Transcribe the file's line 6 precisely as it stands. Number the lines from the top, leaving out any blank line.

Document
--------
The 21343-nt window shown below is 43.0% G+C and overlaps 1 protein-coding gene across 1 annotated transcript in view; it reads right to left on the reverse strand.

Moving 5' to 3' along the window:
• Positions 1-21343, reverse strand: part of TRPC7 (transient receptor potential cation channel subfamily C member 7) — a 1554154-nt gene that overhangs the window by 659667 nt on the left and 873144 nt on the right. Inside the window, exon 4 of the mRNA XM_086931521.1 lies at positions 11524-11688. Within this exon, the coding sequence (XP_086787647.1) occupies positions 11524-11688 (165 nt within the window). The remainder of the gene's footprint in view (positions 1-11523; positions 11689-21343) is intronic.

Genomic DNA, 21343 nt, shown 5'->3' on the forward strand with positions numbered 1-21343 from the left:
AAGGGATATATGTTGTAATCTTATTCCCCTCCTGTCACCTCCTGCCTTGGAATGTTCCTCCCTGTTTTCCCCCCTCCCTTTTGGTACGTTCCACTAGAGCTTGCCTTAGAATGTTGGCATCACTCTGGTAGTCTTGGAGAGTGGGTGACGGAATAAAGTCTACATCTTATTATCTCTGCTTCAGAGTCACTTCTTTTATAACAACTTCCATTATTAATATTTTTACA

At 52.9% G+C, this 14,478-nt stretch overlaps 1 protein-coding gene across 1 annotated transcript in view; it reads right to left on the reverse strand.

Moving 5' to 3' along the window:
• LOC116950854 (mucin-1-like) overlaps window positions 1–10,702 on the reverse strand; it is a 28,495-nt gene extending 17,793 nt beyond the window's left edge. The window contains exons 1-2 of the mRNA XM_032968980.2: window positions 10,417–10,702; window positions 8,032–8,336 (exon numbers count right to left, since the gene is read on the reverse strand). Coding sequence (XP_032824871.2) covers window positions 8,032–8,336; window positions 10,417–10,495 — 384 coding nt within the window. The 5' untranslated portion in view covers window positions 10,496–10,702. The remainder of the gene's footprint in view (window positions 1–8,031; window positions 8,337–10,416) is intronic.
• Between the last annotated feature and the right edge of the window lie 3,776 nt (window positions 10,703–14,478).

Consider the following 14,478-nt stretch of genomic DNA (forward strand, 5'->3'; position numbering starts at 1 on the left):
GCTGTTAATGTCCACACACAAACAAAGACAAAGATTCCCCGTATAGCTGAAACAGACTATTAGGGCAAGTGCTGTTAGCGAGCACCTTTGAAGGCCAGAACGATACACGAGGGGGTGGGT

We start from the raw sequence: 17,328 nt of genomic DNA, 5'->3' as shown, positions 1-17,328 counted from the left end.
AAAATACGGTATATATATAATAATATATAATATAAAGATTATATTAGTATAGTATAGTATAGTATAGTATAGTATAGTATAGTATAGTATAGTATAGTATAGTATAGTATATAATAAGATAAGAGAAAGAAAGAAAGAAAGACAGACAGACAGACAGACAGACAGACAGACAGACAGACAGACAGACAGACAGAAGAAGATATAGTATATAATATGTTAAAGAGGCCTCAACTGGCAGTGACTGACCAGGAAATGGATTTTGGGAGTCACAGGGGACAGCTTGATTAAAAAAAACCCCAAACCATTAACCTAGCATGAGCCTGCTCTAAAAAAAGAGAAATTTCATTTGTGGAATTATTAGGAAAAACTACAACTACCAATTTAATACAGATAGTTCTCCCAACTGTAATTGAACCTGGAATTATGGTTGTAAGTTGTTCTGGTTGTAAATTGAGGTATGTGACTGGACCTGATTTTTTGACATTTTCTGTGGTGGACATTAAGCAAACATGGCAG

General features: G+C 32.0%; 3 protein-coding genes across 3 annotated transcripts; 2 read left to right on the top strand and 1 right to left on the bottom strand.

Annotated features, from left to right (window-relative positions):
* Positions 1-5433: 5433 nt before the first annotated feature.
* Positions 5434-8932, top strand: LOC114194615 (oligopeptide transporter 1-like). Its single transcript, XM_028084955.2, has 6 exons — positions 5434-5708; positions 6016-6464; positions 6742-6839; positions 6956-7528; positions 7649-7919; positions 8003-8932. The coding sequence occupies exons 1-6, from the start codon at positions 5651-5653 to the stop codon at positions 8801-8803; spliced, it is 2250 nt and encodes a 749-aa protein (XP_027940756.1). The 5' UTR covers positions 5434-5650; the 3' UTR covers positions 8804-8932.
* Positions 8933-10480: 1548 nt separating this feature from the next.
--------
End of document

At 52.9% G+C, this 14,478-nt stretch overlaps 1 protein-coding gene across 1 annotated transcript in view; it reads right to left on the reverse strand.